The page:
Sunday, 1 June 2008
NORTH KOREA -Without prayer, the church can’t survive. North Korean Christians suffer the worst persecution of anywhere in the world
In North Korea, the most closed country in the world, the state is the source and purpose of life. It decides where you live, where you work, what sport or musical instrument you play, what you eat and whether you eat.
The deceased former leader, Kim Il Sung, and the current leader, Kim Jong Il, are honoured as gods. Under these 'morning stars', Christians risk their lives every day.
At least 200,000 people suffer in harsh concentration camps. Between 50,000 and 70,000 are Christians, reckons 'Brother Peter', who has many contacts with the North Korean underground church.
Korea used to have a large Christian population. The capital, Pyongyang, was even called the 'Jerusalem of the East'. But since the end of the Korean War in 1953, things have changed. Of the 20 million people in North Korea, only 200,000–400,000 are Christians.
Sculptures and portraits of Kim Il Sung are on display everywhere. North Koreans and even tourists are expected to bow to these idols.
Kim Il Sung, the so-called saviour and morning star, promised to make his country an example for the world and turn it into the first paradise on earth. But in 1995, one year after his death, starvation hit North Korea, and at least 2 million people there have died from hunger in the past 10 years, 10% of the total population.
"The famine had a significant impact on North Korean society," reports Brother Peter. "The state couldn't take care of its people any more: the food distribution was dismantled, so an underground market arose and the government didn't take action against it.
"A lot of people started to cross the Tumen River, the border with China. The food they were able to carry back to North Korea was sold on the black market. This sign of weakness damaged the glory of Kim Jung Il. Not all people believe in him anymore. They saw him building monumental buildings whilst people were starving."
Smugglers and defectors who are caught are often tortured to death, according to Peter:
"Their last days or weeks are terrible. The North Korean authorities submit them to days of interrogation and severe beatings without giving them food and water. Eventually they die.
"Survivors are sent to the worst political camps."
When refugees succeed in crossing the border, they are helped mostly by Christians.
"There was a time when they knew they had to look for buildings with a cross on them. They heard from other people who managed to go to China that these people were willing to help them," Peter relates.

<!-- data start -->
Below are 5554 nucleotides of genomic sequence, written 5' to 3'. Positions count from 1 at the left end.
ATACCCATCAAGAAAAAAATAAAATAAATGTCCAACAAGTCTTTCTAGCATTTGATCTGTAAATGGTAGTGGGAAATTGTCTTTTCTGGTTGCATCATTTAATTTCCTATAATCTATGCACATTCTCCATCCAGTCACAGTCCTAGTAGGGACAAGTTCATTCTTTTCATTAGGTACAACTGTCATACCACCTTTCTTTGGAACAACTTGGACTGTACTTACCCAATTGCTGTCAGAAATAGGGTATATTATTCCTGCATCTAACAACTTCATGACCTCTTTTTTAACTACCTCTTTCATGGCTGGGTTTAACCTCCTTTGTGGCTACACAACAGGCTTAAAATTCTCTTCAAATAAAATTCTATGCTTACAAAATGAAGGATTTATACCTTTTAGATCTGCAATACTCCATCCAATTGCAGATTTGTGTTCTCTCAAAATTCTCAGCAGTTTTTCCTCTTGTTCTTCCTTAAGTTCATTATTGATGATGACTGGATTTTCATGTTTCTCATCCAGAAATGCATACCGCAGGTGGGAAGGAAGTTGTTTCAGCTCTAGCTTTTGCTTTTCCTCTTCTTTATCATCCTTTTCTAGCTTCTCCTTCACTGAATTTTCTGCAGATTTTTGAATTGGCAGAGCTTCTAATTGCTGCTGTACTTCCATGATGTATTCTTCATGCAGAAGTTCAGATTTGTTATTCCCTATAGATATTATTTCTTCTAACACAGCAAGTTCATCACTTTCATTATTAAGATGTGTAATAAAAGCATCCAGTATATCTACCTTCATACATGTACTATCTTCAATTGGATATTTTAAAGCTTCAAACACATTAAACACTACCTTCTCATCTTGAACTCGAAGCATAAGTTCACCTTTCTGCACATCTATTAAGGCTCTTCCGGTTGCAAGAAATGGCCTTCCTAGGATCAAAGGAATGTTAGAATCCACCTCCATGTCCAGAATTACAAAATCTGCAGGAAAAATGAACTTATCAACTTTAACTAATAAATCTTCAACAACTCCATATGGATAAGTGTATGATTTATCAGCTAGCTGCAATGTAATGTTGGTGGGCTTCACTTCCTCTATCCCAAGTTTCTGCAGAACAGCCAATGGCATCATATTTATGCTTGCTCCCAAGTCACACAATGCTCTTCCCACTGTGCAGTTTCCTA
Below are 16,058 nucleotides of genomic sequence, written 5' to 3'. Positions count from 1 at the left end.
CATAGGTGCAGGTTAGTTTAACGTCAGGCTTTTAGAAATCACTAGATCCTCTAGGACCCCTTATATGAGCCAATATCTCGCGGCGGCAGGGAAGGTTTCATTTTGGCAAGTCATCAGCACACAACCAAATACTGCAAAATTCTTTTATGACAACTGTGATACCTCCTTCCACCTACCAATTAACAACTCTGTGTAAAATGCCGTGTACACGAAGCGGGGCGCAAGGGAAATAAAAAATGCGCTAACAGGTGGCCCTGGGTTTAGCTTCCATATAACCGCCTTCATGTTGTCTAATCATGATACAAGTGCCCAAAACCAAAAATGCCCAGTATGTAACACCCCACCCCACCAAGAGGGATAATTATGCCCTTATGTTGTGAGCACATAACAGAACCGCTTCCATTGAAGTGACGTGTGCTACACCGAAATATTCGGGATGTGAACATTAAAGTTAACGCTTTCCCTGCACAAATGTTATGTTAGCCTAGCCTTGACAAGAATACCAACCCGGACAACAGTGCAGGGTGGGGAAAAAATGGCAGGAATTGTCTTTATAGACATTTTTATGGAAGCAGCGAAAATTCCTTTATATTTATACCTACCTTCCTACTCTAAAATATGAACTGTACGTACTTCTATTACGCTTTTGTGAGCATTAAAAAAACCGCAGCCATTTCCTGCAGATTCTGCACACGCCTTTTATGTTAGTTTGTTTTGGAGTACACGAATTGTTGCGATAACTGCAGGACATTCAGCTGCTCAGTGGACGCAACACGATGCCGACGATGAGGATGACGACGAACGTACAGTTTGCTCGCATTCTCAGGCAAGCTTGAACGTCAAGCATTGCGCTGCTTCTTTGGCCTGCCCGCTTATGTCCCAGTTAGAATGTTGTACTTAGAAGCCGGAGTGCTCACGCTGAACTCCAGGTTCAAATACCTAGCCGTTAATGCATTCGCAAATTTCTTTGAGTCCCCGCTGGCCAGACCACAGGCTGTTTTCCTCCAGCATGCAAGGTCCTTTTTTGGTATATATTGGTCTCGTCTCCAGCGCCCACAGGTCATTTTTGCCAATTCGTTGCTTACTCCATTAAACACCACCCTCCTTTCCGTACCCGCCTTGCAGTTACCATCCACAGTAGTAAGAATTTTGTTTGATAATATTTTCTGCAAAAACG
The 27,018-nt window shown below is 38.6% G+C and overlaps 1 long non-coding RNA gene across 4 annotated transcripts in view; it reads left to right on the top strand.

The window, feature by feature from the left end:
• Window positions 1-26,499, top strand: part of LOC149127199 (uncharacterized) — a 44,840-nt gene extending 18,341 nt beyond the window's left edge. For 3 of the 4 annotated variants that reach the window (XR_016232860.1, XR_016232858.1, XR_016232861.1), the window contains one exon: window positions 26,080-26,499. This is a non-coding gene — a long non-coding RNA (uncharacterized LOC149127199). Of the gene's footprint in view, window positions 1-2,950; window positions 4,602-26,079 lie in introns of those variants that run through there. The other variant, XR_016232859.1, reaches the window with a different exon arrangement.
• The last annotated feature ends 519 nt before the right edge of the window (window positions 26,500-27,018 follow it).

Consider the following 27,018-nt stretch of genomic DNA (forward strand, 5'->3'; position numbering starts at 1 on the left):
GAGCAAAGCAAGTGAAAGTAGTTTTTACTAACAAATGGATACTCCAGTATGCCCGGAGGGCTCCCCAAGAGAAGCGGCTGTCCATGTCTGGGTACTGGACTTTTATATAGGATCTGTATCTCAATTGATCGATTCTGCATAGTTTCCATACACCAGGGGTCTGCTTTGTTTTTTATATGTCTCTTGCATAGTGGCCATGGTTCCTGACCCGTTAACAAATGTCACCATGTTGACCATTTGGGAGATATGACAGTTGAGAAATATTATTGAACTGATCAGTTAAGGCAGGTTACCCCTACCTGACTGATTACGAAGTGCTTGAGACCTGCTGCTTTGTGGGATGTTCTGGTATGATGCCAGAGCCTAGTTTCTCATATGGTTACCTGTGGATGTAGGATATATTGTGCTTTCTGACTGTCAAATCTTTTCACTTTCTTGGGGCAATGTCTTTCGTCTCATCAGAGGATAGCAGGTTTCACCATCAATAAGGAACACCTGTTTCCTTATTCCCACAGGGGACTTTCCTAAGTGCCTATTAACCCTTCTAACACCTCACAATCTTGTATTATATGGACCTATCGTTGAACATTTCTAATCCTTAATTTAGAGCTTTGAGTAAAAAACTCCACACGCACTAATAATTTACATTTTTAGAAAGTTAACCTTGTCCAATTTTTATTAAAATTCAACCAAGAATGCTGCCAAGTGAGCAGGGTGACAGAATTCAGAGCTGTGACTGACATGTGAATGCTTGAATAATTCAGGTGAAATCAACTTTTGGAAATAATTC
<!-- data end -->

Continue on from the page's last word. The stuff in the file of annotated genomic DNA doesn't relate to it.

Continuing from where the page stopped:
"But the Chinese government found this out and are now very upset. In the border area, they are really hunting for North Korean refugees. The police put pressure on the churches. Churches will lose their registration if they are not willing to turn in illegal North Koreans, and churchgoers face imprisonment for up to five years.
"Many Chinese and Korean-Chinese congregations choose to cooperate with the authorities. I can't tell any more which churches we can still trust.
"Another difficult factor is the number of North Korean secret agents who are trained to disguise themselves as Christian refugees. Only by God's grace are we able to tell the difference between a real and a fake refugee."
People who are able to travel between China and North Korea manage to spread contact addresses among North Koreans who want to flee. If their escape succeeds, they arrive in a whole different world.
"North Koreans are indoctrinated beyond imagination. Their perception of Christians and Christianity is completely distorted.
"At primary and secondary school, even at college, the teachers tell made up stories about evil Christians. One story that is frequently told is about a Christian mission that worked during the 30s in North Korea who had a vineyard with much fruit. One day some children went to the vineyard and ate some of the fruit. The missionaries found out and caught the children. They took a toxic substance and wrote on their forehead the word 'thief,'" said Peter.(Article continued as a Comment)